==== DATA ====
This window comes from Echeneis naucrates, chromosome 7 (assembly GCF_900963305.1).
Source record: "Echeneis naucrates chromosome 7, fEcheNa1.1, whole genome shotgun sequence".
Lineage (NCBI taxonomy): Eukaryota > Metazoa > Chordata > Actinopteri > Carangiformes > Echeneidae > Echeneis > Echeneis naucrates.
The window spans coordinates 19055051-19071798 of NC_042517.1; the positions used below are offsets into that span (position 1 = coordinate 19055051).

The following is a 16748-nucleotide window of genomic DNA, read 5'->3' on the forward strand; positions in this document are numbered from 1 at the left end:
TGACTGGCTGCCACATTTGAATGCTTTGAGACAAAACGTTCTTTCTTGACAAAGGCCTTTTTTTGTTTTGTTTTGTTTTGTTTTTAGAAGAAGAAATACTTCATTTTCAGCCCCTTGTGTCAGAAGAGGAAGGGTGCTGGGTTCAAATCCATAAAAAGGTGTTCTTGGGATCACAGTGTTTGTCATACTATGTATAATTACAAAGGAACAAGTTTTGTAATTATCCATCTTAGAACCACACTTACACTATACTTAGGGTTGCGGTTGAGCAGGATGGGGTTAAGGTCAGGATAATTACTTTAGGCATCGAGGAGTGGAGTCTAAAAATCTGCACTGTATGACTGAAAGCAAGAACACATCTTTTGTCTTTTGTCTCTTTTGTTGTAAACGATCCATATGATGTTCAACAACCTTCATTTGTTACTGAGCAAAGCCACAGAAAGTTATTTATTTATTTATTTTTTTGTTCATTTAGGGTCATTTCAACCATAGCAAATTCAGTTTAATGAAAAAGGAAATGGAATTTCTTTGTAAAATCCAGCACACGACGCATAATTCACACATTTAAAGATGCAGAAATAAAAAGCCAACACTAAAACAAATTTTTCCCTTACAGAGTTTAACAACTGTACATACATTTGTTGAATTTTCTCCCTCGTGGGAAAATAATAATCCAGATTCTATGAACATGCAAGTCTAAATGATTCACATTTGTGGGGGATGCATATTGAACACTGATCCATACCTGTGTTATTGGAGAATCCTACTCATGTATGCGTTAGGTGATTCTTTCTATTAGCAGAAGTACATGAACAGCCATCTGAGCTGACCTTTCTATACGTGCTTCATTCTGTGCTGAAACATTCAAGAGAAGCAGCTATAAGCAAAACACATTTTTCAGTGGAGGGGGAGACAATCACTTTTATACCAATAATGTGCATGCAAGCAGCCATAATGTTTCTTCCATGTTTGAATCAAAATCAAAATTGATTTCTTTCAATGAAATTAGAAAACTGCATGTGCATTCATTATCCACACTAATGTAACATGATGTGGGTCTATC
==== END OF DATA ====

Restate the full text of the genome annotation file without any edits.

This window comes from Echeneis naucrates, chromosome 7 (assembly GCF_900963305.1).
Source record: "Echeneis naucrates chromosome 7, fEcheNa1.1, whole genome shotgun sequence".
Lineage (NCBI taxonomy): Eukaryota > Metazoa > Chordata > Actinopteri > Carangiformes > Echeneidae > Echeneis > Echeneis naucrates.
The window spans coordinates 19055051-19071798 of NC_042517.1; the positions used below are offsets into that span (position 1 = coordinate 19055051).

The following is a 16748-nucleotide window of genomic DNA, read 5'->3' on the forward strand; positions in this document are numbered from 1 at the left end:
TGACTGGCTGCCACATTTGAATGCTTTGAGACAAAACGTTCTTTCTTGACAAAGGCCTTTTTTTGTTTTGTTTTGTTTTGTTTTTAGAAGAAGAAATACTTCATTTTCAGCCCCTTGTGTCAGAAGAGGAAGGGTGCTGGGTTCAAATCCATAAAAAGGTGTTCTTGGGATCACAGTGTTTGTCATACTATGTATAATTACAAAGGAACAAGTTTTGTAATTATCCATCTTAGAACCACACTTACACTATACTTAGGGTTGCGGTTGAGCAGGATGGGGTTAAGGTCAGGATAATTACTTTAGGCATCGAGGAGTGGAGTCTAAAAATCTGCACTGTATGACTGAAAGCAAGAACACATCTTTTGTCTTTTGTCTCTTTTGTTGTAAACGATCCATATGATGTTCAACAACCTTCATTTGTTACTGAGCAAAGCCACAGAAAGTTATTTATTTATTTATTTTTTTGTTCATTTAGGGTCATTTCAACCATAGCAAATTCAGTTTAATGAAAAAGGAAATGGAATTTCTTTGTAAAATCCAGCACACGACGCATAATTCACACATTTAAAGATGCAGAAATAAAAAGCCAACACTAAAACAAATTTTTCCCTTACAGAGTTTAACAACTGTACATACATTTGTTGAATTTTCTCCCTCGTGGGAAAATAATAATCCAGATTCTATGAACATGCAAGTCTAAATGATTCACATTTGTGGGGGATGCATATTGAACACTGATCCATACCTGTGTTATTGGAGAATCCTACTCATGTATGCGTTAGGTGATTCTTTCTATTAGCAGAAGTACATGAACAGCCATCTGAGCTGACCTTTCTATACGTGCTTCATTCTGTGCTGAAACATTCAAGAGAAGCAGCTATAAGCAAAACACATTTTTCAGTGGAGGGGGAGACAATCACTTTTATACCAATAATGTGCATGCAAGCAGCCATAATGTTTCTTCCATGTTTGAATCAAAATCAAAATTGATTTCTTTCAATGAAATTAGAAAACTGCATGTGCATTCATTATCCACACTAATGTAACATGATGTGGGTCTATC